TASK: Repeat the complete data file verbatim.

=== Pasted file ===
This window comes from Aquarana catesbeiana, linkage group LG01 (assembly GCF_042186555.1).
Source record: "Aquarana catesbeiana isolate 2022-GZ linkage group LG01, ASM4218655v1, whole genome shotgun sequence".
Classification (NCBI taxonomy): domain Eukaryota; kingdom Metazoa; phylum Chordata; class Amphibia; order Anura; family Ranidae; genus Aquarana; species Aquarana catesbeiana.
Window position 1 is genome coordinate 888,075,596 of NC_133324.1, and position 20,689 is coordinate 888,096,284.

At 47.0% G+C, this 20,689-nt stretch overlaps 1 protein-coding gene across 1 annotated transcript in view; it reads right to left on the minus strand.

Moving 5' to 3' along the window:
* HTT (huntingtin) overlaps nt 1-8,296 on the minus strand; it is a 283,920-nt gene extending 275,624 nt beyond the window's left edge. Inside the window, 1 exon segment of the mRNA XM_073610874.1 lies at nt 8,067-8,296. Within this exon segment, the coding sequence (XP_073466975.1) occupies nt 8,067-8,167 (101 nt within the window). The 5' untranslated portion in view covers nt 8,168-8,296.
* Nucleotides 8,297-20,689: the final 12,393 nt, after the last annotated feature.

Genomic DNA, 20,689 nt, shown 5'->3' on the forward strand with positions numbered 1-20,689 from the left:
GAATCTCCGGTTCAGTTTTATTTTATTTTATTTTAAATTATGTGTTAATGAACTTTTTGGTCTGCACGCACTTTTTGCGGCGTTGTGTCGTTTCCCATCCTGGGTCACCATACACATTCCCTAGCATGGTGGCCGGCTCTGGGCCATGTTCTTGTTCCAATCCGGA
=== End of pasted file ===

This window comes from Aquarana catesbeiana, linkage group LG01 (assembly GCF_042186555.1).
Source record: "Aquarana catesbeiana isolate 2022-GZ linkage group LG01, ASM4218655v1, whole genome shotgun sequence".
Classification (NCBI taxonomy): domain Eukaryota; kingdom Metazoa; phylum Chordata; class Amphibia; order Anura; family Ranidae; genus Aquarana; species Aquarana catesbeiana.
Window position 1 is genome coordinate 888,075,596 of NC_133324.1, and position 20,689 is coordinate 888,096,284.

At 47.0% G+C, this 20,689-nt stretch overlaps 1 protein-coding gene across 1 annotated transcript in view; it reads right to left on the minus strand.

Moving 5' to 3' along the window:
* HTT (huntingtin) overlaps nt 1-8,296 on the minus strand; it is a 283,920-nt gene extending 275,624 nt beyond the window's left edge. Inside the window, 1 exon segment of the mRNA XM_073610874.1 lies at nt 8,067-8,296. Within this exon segment, the coding sequence (XP_073466975.1) occupies nt 8,067-8,167 (101 nt within the window). The 5' untranslated portion in view covers nt 8,168-8,296.
* Nucleotides 8,297-20,689: the final 12,393 nt, after the last annotated feature.

Genomic DNA, 20,689 nt, shown 5'->3' on the forward strand with positions numbered 1-20,689 from the left:
GAATCTCCGGTTCAGTTTTATTTTATTTTATTTTAAATTATGTGTTAATGAACTTTTTGGTCTGCACGCACTTTTTGCGGCGTTGTGTCGTTTCCCATCCTGGGTCACCATACACATTCCCTAGCATGGTGGCCGGCTCTGGGCCATGTTCTTGTTCCAATCCGGA